Capital in the Twenty-First Century

  • by Thomas Piketty, Arthur Goldhammer (translator)
  • Narrated by L. J. Ganser
  • 25 hrs and 3 mins
  • Unabridged Audiobook

Publisher's Summary

What are the grand dynamics that drive the accumulation and distribution of capital? Questions about the long-term evolution of inequality, the concentration of wealth, and the prospects for economic growth lie at the heart of political economy. But satisfactory answers have been hard to find for lack of adequate data and clear guiding theories. In Capital in the Twenty-First Century, Thomas Piketty analyzes a unique collection of data from 20 countries, ranging as far back as the 18th century, to uncover key economic and social patterns. His findings will transform debate and set the agenda for the next generation of thought about wealth and inequality.
Piketty shows that modern economic growth and the diffusion of knowledge have allowed us to avoid inequalities on the apocalyptic scale predicted by Karl Marx. But we have not modified the deep structures of capital and inequality as much as we thought in the optimistic decades following World War II. The main driver of inequality--the tendency of returns on capital to exceed the rate of economic growth--today threatens to generate extreme inequalities that stir discontent and undermine democratic values. But economic trends are not acts of God. Political action has curbed dangerous inequalities in the past, Piketty says, and may do so again.
A work of extraordinary ambition, originality, and rigor, Capital in the Twenty-First Century reorients our understanding of economic history and confronts us with sobering lessons for today.
PLEASE NOTE: When you purchase this title, the accompanying reference material will be available in your My Library section along with the audio.


What the Critics Say

"L.J. Ganser's voice and accents are superb, and emphasis is well placed." (AudioFile)


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Customer Reviews

Most Helpful

The most talked about non-fiction book this year

This is a mega-work - both in length and impact. The most detailed study of the distribution of wealth for decades - a monumental work of scholarship - and a powerful polemic for the effective global taxation of wealth. It's not the ideal Audible Book because you need to print off loads of PDF charts to really make sense of it, which, since I was listening to it at the gym, was a bit of a problem. Also because it has provoked a lot of debate, including over the accuracy of some of the data, you may prefer to spend your time tuning into the debate on-line; unless you are a professional economist, in which case you will have already read it and have an annotated hard-back copy on your shelf. I committed to the twenty plus hours of listening and learnt a lot. I especially like some of the incidental historical detail and the sections where he goes off-piste and gives us his views on the Euro crisis. I was convinced by both the analysis and the polemic. He is open enough to put all his data on-line. The critique by the FT's economics editor casts doubt on some of it, but Piketty's response is strong, and the fundamental argument that inequality is growing because the returns to capital are growing at a faster rate than the standard of living of the majority of the population survives intact.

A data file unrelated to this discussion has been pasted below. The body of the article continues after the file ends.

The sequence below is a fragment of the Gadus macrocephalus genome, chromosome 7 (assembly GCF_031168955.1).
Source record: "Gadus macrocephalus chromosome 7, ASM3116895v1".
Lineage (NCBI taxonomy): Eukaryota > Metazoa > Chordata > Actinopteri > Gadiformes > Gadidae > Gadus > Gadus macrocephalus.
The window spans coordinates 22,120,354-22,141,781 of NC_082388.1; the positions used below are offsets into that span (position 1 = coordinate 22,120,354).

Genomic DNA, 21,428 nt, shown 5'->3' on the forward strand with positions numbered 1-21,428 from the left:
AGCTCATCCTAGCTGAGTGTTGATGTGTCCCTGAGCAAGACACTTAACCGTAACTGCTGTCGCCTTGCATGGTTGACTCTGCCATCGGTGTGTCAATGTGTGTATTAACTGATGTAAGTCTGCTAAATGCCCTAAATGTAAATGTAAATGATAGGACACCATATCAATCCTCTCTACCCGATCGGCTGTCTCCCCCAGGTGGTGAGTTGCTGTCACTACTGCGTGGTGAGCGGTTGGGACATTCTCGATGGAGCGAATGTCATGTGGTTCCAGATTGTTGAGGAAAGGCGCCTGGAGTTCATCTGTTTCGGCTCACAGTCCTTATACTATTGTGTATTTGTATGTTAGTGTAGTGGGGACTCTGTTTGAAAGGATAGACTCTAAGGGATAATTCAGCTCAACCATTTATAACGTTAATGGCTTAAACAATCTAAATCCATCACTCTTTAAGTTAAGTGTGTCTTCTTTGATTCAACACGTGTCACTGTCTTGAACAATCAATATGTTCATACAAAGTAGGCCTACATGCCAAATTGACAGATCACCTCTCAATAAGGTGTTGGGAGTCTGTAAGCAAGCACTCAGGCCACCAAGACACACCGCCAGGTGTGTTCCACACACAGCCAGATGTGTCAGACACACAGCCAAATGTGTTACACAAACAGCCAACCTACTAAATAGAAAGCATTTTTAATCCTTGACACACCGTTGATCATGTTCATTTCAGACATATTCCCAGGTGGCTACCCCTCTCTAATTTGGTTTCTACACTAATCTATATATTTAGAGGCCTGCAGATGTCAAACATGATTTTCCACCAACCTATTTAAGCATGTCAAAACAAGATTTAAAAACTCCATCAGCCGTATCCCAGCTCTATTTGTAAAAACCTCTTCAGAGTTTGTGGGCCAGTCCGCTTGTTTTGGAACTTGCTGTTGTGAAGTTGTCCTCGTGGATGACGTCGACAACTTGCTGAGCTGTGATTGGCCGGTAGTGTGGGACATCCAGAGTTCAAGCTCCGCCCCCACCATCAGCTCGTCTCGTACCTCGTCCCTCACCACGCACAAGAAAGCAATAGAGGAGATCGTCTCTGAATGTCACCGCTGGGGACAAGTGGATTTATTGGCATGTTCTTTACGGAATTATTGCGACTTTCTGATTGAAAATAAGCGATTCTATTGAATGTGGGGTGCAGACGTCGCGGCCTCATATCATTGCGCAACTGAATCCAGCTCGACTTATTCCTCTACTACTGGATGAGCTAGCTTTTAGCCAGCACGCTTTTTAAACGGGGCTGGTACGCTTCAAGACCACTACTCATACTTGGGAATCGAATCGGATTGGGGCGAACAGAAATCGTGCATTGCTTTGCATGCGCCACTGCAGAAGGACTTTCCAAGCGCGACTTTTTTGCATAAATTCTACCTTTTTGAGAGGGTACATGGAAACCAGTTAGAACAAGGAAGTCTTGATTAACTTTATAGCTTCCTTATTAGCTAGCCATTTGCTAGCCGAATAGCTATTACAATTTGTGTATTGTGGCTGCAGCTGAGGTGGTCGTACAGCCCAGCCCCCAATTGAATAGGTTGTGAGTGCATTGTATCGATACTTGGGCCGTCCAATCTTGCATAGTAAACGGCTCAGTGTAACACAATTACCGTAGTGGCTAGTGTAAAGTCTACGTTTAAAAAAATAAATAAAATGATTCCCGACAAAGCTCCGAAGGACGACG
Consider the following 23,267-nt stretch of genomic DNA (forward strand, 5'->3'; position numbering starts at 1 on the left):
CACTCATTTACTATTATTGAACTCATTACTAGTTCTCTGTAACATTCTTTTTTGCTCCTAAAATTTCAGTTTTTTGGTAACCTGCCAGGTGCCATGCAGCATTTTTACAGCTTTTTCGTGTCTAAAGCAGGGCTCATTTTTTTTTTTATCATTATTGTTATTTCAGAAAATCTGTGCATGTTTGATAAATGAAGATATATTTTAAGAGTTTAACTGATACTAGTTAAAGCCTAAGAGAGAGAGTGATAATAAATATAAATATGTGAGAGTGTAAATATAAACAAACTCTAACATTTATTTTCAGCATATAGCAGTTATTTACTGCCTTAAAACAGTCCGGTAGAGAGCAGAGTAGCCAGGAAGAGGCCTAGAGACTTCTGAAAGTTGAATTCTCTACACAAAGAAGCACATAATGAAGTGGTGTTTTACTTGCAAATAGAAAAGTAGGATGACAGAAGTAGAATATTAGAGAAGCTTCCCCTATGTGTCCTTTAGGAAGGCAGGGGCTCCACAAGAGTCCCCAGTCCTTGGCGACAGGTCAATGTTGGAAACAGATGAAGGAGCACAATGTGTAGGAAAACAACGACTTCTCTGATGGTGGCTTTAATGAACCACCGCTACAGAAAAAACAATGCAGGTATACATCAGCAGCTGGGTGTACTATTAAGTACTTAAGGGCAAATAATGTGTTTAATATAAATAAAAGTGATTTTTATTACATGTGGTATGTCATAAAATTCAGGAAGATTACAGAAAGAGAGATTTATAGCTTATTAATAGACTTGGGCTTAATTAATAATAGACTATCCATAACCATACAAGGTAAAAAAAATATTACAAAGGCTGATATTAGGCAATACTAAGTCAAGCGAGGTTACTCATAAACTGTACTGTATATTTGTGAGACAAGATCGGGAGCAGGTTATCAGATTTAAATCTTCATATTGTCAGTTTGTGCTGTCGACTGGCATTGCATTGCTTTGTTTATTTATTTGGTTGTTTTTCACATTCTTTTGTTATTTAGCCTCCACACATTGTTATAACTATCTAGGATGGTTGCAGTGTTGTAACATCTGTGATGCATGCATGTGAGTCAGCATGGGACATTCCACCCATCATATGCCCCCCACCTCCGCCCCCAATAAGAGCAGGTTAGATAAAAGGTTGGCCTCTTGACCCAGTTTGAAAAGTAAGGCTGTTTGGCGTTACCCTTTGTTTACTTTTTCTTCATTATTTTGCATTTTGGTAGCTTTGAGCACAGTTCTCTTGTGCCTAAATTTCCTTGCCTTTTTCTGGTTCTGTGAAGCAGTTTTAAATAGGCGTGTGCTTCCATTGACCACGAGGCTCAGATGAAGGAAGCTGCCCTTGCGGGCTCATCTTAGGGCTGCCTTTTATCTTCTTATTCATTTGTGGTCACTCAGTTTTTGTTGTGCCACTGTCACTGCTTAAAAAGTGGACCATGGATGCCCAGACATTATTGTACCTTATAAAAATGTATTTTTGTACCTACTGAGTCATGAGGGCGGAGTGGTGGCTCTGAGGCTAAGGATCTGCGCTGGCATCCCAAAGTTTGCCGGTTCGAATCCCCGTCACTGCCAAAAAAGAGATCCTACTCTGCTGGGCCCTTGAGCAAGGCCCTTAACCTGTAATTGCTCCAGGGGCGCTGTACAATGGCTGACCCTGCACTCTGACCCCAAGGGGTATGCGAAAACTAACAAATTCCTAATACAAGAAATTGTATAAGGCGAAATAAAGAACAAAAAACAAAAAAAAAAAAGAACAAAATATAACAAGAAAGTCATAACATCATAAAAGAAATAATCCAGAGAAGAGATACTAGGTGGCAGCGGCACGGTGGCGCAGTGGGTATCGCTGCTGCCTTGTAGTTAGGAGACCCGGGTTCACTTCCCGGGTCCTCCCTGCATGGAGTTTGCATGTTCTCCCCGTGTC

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- David

Great book - pity about the editing of the reading

Would you consider the audio edition of Capital in the Twenty-First Century to be better than the print version?

It was great to have them both, and to be able to switch between then with WhisperSync, but there were so many glitches in the reading that it was often difficult to understand the point Piketty was making.

The text was translated from the French, and the sentences were long - very long - and very complex. Ganser would start a sentence with a particular intonation, and then realise half way through the sentence that it wasn't going to end quite as he thought, so he would either change his intonation, which made it difficult to follow, as the two halves of the sentence no longer 'belonged' together, or he wouldn't change his intonation, which would make it almost impossible to understand the grammar of the sentence.

I have every sympathy with his predicament, as it is a long and complicated book, and it is impossible to get everything right the first time - but if the audio publisher had been prepared to re-record and splice in more coherent narration at significant points in the text, it would have made such a difference.

What was one of the most memorable moments of Capital in the Twenty-First Century?

Realising that economics is not just an objective science, but depends on your point of view and what you think is important about human life.

Who might you have cast as narrator instead of L. J. Ganser?

His voice was great, and the performance full of enthusiasm, so if the audio publisher had done a bit more work on the editing of the recording, I would think him ideal.

If you made a film of this book, what would be the tag line be?

Not sure it would make a very good film!

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- Jeannie

Book Details

  • Release Date: 22-05-2014
  • Publisher: Audible Studios